Producing a rich, golden-yellow flesh with excellent texture, Butternut squash is one of the most popular varieties of hard winter squash. Butternuts are a smooth, long-necked bowling pin- or bell-shaped squash, encased with a pinkish-tan, hard rind.
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Baby Green Zucchini with Flower
Inventory, 5 lbs : 0
This item was last sold on : 04/08/17
Baby Green zucchini blossoms are fragile, yet as long as they are attached to the fruit of the plant, the fruit will extend the blossom's shelf-life. The tissue paper thin blossoms are faintly fuzzed, light weight and once mature their broad and pointed flower petals will close inward. The blossom's coloring is vibrant orange at its tip, with variegations of gold and green running along the petals to its stem end. Their flavor is subtle and similar to that of the zucchini, slightly sweet, grassy and succulent. The fruit of the baby Green zucchini is lean, petit and cylindrical. Its skin is glossy and deep green in color with faint cream freckles. Its flesh is crisp and creamy with an underdeveloped seed cavity due to its youth. Its flavor, peppery and complex with grassy undertones, creating a perfect contrast to the more subtle flavors of the flower.
Baby Green zucchini with flower is available year-round with a peak season in spring and summer months.
Baby Green zucchini squash is of the species, Cucurbita pepo. Green zucchini is the classic summer squash and easily the most grown of all summer squashes. Baby Green zucchini blossoms are the female fruit-bearing flower of squash plants. The male flower, known as macho blossom, grows directly from the stem of the plant's trailing vines and pollinates the female blossoms.
Squash blossoms are very low in calories offering only about five calories per cup of flowers. The blossoms are also low in carbohydrates and protein and offer some calcium, iron, vitamin C and vitamin A.
Baby Green zucchini with flower can be prepared raw or cooked. The blossoms can easily be removed from the stem of the fruit, allowing for dual preparations. Both raw blossoms and sliced zucchini can be added to salads, served as crudité or simply eaten fresh out of hand. The most common way to serve the blossoms cooked is to stuff with a soft cheese and pan or deep fry. The blossoms and the fruit can be chopped and added to risotto and pasta, used as a filling for tacos and quesadillas, or cooked atop pizza, casseroles and quiche. The flavor of baby Green zucchini with flower pairs well with tomatoes, garlic, red bell pepper, stewed pork, black beans, cilantro, pine nuts, olive oil, ricotta cheese, and light bodied vinegars. Both the extremely delicate blossoms and the attached squash have a very short shelf life, if you must wash the blossoms do so very carefully or simply look over and remove debris with a gentle touch. They should be used immediately or to store keep in a dry and air tight container in the refrigerator for one or two days.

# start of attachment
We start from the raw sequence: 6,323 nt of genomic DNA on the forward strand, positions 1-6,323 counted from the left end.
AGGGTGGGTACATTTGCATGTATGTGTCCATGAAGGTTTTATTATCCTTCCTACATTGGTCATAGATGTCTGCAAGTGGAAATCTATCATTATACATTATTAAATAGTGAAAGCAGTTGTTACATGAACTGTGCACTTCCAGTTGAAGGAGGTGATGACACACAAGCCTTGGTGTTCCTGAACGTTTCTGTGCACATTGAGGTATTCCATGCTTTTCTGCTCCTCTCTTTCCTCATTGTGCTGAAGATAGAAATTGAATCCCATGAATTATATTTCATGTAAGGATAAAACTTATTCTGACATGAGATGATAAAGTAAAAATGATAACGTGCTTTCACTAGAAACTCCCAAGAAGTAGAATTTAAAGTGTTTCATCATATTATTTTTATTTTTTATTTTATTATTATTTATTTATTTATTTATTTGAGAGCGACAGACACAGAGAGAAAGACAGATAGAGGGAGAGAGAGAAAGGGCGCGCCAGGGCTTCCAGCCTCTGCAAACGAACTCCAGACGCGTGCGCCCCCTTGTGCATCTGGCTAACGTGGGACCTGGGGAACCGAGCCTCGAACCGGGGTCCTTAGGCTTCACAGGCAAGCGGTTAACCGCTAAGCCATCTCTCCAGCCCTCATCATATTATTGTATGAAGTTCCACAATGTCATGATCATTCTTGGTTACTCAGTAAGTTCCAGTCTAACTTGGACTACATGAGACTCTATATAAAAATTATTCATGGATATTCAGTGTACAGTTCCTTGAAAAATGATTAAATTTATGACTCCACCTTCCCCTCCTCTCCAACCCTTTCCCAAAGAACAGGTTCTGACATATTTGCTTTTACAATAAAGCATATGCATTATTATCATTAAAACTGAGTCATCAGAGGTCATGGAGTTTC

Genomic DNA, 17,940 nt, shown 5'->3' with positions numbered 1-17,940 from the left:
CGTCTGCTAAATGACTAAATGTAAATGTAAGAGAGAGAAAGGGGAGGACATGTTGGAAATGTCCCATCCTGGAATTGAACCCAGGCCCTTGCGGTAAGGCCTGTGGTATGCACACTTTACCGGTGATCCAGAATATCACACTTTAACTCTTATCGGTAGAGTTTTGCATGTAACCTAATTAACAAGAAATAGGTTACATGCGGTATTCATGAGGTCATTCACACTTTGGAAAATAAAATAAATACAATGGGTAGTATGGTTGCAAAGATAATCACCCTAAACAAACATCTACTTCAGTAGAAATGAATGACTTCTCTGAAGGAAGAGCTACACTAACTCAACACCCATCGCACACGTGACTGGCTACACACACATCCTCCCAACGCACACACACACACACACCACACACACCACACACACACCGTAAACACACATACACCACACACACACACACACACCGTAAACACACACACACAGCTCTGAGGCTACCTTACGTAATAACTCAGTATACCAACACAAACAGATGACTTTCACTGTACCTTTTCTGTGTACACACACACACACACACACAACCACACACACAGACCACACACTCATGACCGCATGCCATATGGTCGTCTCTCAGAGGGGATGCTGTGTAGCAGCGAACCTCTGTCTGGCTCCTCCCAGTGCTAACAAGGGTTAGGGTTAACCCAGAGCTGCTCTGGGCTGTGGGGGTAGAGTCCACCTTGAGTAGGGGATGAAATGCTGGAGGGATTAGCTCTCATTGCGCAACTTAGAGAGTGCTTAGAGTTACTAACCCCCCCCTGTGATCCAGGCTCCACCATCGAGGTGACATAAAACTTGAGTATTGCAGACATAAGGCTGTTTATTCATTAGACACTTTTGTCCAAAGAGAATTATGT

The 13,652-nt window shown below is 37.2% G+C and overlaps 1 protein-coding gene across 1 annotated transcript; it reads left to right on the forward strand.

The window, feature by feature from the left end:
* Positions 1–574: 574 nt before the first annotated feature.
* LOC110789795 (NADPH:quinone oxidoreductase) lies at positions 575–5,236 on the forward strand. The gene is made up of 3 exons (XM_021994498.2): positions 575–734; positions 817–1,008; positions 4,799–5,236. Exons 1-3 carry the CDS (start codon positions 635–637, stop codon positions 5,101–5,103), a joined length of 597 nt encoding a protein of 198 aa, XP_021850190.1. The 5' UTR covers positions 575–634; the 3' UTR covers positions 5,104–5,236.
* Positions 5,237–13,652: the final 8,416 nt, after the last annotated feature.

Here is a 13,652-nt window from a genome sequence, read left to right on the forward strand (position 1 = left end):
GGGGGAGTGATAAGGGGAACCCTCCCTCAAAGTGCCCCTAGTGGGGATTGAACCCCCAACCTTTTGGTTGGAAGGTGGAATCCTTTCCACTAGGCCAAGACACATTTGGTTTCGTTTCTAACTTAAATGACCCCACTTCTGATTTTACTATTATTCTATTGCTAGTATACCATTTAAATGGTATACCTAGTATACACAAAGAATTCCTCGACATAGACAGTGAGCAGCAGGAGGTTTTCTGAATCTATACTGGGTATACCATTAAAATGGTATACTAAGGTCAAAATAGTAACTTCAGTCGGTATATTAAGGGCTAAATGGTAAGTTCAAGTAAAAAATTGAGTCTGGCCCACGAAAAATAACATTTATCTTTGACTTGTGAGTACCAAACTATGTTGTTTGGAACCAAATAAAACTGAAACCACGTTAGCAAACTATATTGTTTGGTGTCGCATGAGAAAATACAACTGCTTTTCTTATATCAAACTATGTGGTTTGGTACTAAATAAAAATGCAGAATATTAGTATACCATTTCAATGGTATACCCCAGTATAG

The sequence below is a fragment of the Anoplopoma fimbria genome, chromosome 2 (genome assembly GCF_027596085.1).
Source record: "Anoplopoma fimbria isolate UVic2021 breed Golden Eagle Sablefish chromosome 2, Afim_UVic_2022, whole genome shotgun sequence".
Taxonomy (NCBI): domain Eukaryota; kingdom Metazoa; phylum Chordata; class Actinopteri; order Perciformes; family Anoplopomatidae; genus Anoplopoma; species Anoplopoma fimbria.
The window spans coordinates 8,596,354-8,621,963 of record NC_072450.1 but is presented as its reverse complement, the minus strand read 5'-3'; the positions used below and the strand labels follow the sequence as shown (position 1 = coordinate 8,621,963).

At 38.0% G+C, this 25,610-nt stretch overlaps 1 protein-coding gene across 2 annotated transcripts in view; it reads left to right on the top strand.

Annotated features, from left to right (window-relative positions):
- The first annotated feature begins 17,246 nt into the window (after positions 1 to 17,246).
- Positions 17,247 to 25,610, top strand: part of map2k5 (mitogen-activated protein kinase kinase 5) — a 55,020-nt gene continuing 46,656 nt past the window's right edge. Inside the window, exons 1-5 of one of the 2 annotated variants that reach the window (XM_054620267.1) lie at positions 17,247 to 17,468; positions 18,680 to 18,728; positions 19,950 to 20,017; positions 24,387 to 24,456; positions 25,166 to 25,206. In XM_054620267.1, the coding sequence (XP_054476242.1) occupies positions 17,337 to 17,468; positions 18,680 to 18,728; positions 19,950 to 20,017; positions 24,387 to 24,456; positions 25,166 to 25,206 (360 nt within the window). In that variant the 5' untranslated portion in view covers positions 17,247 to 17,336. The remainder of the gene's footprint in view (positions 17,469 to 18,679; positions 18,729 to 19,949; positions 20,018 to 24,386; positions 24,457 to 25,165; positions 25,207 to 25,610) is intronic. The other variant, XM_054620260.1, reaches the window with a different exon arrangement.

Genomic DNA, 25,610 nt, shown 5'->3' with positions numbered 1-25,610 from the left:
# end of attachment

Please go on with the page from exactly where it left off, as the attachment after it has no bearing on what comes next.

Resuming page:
Evidence of squash blossoms can be found in artwork that dates back to the 16th century, specifically in the famous painting entitled, “The Fruit Seller” by Vincenzo Campi of 1580. The painting depicts a female fruit vender in the Italian street market surrounded by fruit and vegetables and in the upper right hand corner of the painting there is a box which clearly contains squash with flower blossoms attached.
While squash dates back to pre-Columbian times the zucchini specifically was developed first in Italy with documentation of it dating back to a 1901 seed pamphlet from Milan. Italian immigrants brought zucchini with them to the United States during World War I and it quickly caught on as a popular produce item appearing in seed catalogs, in the Los Angeles Times and on the menu at the premiere restaurant in Los Angeles at the time, Café Marcell. Like many summer squashes green zucchini will thrive and be a prolific fruiter provided they are grown in rich, well-drained soil and given full sun and warm weather. Dubbed “garden overachievers” plants have a tendency to take over a garden and produce a surplus of squashes, flowers that are plucked prior to pollination will help curb production of the plant. Squash blossoms are best harvested early in the morning when their blossoms are open, harvesting later in the day after the blossoms have closed can result in harvesting a blossom that has trapped an insect inside.
Recipes that include Baby Green Zucchini with Flower. One is easiest, three is harder.
|Indigo's Sugar Spectrum||Stuffed & Pan Fried Squash Blossoms|
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